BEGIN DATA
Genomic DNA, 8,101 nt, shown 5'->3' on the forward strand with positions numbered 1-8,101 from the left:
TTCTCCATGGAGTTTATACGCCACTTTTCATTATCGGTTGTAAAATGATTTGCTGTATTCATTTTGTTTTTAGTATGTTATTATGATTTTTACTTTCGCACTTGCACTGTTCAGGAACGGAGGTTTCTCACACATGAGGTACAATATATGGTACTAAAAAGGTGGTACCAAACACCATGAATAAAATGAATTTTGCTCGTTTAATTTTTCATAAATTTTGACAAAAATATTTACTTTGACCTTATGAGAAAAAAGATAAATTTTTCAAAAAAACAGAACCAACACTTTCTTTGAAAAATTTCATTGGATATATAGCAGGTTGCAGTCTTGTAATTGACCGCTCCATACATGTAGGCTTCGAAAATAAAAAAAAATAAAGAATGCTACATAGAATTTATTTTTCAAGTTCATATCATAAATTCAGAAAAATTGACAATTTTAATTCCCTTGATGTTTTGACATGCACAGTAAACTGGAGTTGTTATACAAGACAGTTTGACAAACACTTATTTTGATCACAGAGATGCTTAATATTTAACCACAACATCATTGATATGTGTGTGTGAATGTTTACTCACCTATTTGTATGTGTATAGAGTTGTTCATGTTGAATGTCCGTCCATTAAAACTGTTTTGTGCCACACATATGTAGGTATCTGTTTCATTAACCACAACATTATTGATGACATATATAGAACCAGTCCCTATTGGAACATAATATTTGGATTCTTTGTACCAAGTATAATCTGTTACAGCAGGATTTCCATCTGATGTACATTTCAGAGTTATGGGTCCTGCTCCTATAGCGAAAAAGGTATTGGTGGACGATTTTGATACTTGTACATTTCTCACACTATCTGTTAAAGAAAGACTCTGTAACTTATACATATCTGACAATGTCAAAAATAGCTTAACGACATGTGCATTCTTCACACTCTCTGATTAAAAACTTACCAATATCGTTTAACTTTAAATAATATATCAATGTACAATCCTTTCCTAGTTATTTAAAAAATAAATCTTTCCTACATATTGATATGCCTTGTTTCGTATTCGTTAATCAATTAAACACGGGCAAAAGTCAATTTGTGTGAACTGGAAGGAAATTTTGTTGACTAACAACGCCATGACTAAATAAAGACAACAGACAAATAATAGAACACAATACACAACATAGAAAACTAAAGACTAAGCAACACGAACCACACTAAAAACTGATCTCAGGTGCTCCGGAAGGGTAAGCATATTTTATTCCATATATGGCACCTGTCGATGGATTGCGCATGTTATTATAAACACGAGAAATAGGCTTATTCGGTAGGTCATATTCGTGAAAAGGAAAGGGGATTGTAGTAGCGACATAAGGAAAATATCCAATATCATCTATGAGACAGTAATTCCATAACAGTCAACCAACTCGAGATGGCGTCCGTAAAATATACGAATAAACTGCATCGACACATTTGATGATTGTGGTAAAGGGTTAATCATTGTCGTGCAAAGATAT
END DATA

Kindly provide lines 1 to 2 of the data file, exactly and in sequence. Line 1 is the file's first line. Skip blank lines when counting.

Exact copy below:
Genomic DNA, 8,101 nt, shown 5'->3' on the forward strand with positions numbered 1-8,101 from the left:
TTCTCCATGGAGTTTATACGCCACTTTTCATTATCGGTTGTAAAATGATTTGCTGTATTCATTTTGTTTTTAGTATGTTATTATGATTTTTACTTTCGCACTTGCACTGTTCAGGAACGGAGGTTTCTCACACATGAGGTACAATATATGGTACTAAAAAGGTGGTACCAAACACCATGAATAAAATGAATTTTGCTCGTTTAATTTTTCATAAATTTTGACAAAAATATTTACTTTGACCTTATGAGAAAAAAGATAAATTTTTCAAAAAAACAGAACCAACACTTTCTTTGAAAAATTTCATTGGATATATAGCAGGTTGCAGTCTTGTAATTGACCGCTCCATACATGTAGGCTTCGAAAATAAAAAAAAATAAAGAATGCTACATAGAATTTATTTTTCAAGTTCATATCATAAATTCAGAAAAATTGACAATTTTAATTCCCTTGATGTTTTGACATGCACAGTAAACTGGAGTTGTTATACAAGACAGTTTGACAAACACTTATTTTGATCACAGAGATGCTTAATATTTAACCACAACATCATTGATATGTGTGTGTGAATGTTTACTCACCTATTTGTATGTGTATAGAGTTGTTCATGTTGAATGTCCGTCCATTAAAACTGTTTTGTGCCACACATATGTAGGTATCTGTTTCATTAACCACAACATTATTGATGACATATATAGAACCAGTCCCTATTGGAACATAATATTTGGATTCTTTGTACCAAGTATAATCTGTTACAGCAGGATTTCCATCTGATGTACATTTCAGAGTTATGGGTCCTGCTCCTATAGCGAAAAAGGTATTGGTGGACGATTTTGATACTTGTACATTTCTCACACTATCTGTTAAAGAAAGACTCTGTAACTTATACATATCTGACAATGTCAAAAATAGCTTAACGACATGTGCATTCTTCACACTCTCTGATTAAAAACTTACCAATATCGTTTAACTTTAAATAATATATCAATGTACAATCCTTTCCTAGTTATTTAAAAAATAAATCTTTCCTACATATTGATATGCCTTGTTTCGTATTCGTTAATCAATTAAACACGGGCAAAAGTCAATTTGTGTGAACTGGAAGGAAATTTTGTTGACTAACAACGCCATGACTAAATAAAGACAACAGACAAATAATAGAACACAATACACAACATAGAAAACTAAAGACTAAGCAACACGAACCACACTAAAAACTGATCTCAGGTGCTCCGGAAGGGTAAGCATATTTTATTCCATATATGGCACCTGTCGATGGATTGCGCATGTTATTATAAACACGAGAAATAGGCTTATTCGGTAGGTCATATTCGTGAAAAGGAAAGGGGATTGTAGTAGCGACATAAGGAAAATATCCAATATCATCTATGAGACAGTAATTCCATAACAGTCAACCAACTCGAGATGGCGTCCGTAAAATATACGAATAAACTGCATCGACACATTTGATGATTGTGGTAAAGGGTTAATCATTGTCGTGCAAAGATAT